People who work with sewage should avoid direct contact with the sewage, and should avoid ingesting, swallowing and/or breathing in spray or mist from the water. Sewage always contains many different pathogens. Faecal matter excreted by sick people, but also by people who are not ill at all, always contains all sorts of pathogens. These pathogens can make other people sick if they are transmitted via hands, water or food. The pathogens are discharged into the sewage via the toilet and sewage system. Personal protective measures for people working with sewage offer effective protection against the various types of pathogens in sewage, including coronaviruses. For that reason, people who work with sewage must wear personal protective equipment appropriate to their work. All these protective measures for safe working practices involving wastewater are listed in the occupational health and safety catalogue of the water management authorities. If you have questions about the Health and Safety Catalogue, please contact your Health and Safety Coordinator. It is also important that employees at the sewage treatment plant follow the hygiene protocols.

What does it mean when virus particles are found in sewage?
RIVMNational Institute for Public Health and the Environment is examining the sewage for genetic material from the coronavirus SARS-CoV-2. The genetic material from the coronavirus SARS-CoV-s is called ribonucleic acid (RNA). Sewage may contain pieces of coronavirus RNA that vary in size. The method detects the presence of these pieces. If virus particles are found in sewage, this means that pieces of the genetic material from the coronavirus are present in the sewage. This means that people are infected with the coronavirus SARS-CoV-2 and their faeces ends up in the sewage. The presence of these particles does not say anything about contagiousness of the sewage.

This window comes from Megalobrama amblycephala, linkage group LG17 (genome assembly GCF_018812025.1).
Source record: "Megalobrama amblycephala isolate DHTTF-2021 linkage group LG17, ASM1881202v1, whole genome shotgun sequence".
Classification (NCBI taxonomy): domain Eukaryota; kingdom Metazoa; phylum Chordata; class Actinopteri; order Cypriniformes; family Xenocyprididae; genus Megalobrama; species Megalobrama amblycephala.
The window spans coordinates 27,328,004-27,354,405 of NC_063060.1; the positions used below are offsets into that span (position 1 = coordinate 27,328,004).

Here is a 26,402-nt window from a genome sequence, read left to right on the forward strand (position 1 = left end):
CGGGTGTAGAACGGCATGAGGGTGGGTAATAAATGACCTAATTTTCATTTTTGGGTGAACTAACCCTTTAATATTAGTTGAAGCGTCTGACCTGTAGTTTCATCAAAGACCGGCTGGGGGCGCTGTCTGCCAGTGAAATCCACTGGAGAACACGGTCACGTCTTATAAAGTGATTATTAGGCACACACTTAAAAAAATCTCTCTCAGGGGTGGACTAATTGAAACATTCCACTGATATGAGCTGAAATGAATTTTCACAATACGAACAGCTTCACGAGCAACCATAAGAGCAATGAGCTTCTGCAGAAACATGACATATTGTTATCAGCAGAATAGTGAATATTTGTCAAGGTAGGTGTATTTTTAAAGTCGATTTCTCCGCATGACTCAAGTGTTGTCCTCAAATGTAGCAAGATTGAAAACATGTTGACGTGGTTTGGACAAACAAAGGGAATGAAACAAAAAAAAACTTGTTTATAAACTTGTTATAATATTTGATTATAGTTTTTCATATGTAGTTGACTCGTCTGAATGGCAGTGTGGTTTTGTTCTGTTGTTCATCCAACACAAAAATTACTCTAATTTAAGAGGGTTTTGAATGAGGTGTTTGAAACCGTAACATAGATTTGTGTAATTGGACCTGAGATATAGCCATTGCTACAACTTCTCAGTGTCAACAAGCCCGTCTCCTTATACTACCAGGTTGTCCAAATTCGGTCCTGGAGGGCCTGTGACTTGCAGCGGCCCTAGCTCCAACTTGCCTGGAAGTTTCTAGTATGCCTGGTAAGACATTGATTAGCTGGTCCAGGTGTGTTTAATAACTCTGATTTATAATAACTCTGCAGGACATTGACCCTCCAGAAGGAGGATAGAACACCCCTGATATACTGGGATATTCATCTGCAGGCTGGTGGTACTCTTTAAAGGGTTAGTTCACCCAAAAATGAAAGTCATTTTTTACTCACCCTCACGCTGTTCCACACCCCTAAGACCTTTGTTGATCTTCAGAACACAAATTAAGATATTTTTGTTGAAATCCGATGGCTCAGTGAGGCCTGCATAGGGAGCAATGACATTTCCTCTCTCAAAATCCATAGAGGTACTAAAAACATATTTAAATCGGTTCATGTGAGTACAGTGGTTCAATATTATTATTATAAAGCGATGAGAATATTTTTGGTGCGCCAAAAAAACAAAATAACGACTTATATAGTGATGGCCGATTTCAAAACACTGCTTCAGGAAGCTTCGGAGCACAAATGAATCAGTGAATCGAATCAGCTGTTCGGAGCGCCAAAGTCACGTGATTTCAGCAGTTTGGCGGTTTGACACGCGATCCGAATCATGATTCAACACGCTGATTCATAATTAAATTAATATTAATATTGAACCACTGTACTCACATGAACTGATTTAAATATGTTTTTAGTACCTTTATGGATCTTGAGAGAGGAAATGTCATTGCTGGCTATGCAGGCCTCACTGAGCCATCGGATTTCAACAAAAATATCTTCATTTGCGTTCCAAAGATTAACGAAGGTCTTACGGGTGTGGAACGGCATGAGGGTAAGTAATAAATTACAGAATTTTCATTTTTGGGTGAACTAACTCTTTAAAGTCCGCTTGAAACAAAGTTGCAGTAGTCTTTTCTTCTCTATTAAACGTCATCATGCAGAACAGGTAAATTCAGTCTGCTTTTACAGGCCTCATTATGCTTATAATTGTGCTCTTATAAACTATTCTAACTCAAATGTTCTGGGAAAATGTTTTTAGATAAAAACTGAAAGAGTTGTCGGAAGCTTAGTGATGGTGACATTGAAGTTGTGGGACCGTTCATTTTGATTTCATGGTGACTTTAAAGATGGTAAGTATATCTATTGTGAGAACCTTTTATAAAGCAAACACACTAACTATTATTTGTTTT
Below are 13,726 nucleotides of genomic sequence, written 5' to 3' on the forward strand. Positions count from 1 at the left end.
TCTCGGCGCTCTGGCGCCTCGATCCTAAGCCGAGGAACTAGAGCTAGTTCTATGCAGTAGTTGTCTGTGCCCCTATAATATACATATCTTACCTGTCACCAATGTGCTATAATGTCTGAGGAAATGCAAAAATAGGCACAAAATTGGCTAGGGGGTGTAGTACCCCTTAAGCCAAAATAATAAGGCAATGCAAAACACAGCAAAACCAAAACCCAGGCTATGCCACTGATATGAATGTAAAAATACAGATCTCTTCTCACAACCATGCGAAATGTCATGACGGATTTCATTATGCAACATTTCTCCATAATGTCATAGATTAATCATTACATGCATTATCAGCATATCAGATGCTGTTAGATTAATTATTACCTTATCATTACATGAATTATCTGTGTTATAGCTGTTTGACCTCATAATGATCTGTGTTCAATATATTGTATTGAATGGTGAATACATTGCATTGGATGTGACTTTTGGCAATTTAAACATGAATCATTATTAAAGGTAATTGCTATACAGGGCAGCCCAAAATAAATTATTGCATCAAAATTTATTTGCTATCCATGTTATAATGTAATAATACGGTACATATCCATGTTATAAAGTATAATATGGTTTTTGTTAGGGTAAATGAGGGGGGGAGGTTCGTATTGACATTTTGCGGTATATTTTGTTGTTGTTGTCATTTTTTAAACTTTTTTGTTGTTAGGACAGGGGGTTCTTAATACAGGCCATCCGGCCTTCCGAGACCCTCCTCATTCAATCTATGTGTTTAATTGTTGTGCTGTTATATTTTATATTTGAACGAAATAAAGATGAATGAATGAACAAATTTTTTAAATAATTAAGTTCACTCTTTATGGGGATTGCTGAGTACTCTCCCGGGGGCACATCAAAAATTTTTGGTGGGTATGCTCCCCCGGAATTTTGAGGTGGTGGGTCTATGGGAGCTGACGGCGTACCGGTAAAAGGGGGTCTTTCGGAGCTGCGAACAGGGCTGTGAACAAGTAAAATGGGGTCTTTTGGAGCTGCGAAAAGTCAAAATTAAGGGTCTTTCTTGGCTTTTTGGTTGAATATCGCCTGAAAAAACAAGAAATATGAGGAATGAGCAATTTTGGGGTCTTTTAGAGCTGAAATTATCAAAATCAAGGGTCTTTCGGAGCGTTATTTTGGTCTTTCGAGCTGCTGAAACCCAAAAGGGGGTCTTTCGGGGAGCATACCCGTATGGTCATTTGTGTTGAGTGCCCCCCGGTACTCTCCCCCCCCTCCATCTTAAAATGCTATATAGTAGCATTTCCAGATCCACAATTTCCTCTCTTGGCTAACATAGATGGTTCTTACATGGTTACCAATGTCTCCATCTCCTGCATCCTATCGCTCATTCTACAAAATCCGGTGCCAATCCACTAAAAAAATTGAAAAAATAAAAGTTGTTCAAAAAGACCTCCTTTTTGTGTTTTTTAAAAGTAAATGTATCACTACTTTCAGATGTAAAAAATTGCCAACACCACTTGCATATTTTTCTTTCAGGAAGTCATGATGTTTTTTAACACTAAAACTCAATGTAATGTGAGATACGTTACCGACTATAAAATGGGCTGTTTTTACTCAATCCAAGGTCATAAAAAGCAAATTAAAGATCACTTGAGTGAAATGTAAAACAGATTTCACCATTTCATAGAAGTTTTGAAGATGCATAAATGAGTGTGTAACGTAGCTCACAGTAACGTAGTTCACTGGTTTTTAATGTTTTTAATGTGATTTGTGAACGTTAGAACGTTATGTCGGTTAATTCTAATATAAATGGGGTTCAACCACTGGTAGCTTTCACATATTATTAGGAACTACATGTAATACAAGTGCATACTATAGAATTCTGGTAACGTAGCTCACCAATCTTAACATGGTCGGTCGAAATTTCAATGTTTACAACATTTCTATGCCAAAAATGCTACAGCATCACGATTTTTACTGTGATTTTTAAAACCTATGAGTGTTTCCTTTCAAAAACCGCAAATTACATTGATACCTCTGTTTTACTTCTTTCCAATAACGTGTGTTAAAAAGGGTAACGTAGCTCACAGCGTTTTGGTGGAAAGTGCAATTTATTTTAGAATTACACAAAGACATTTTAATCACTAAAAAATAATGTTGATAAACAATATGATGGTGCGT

Sewage research (National Sewage Surveillance)

Why is RIVMNational Institute for Public Health and the Environment researching the coronavirus SARS-CoV-2 in sewage?
RIVM is conducting sewage research to monitor the spread of the coronavirus SARS-CoV-2 among humans. To that end, samples of untreated sewage are collected from all across the Netherlands. Coronavirus monitoring in sewage research is a valuable tool for rapid detection of the virus and intervention. As a result, this research is a good supplement to the national COVID-19 surveillance, such as testing people who have symptoms.

When did RIVM start conducting this research?
Sewage research is not new. RIVM is currently testing sewage to check for the coronavirus SARS-CoV-2, but also does similar testing for the poliovirus and for antibiotic-resistant bacteria.

Starting in early March, the coronavirus SARS-CoV-2 was found in sewage from Tilburg and Kaatsheuvel. The virus was detected shortly after the first COVID-19 patient was reported in the Netherlands on 27 February. At that time, during the first wave, an increase was observed in the levels of coronavirus in sewage, which corresponded to the increase in hospitalisations. Since mid-February, samples of sewage from Schiphol Airport have also been tested; the samples were taken from sewage produced by passengers, employees and, to a lesser extent, from aircraft. From early March on, the coronavirus SARS-CoV-2 was detected in those samples. From April on, RIVM has been taking weekly samples of sewage from sampling points at 29 sewage treatment plants in the Netherlands. In late July, the number of sewage treatment plants was expanded to 80 sites. From 7 September on, all of the more than 300 sewage treatment plants in the Netherlands are sampled one or more times every week. These samples go to RIVM, where they are analysed.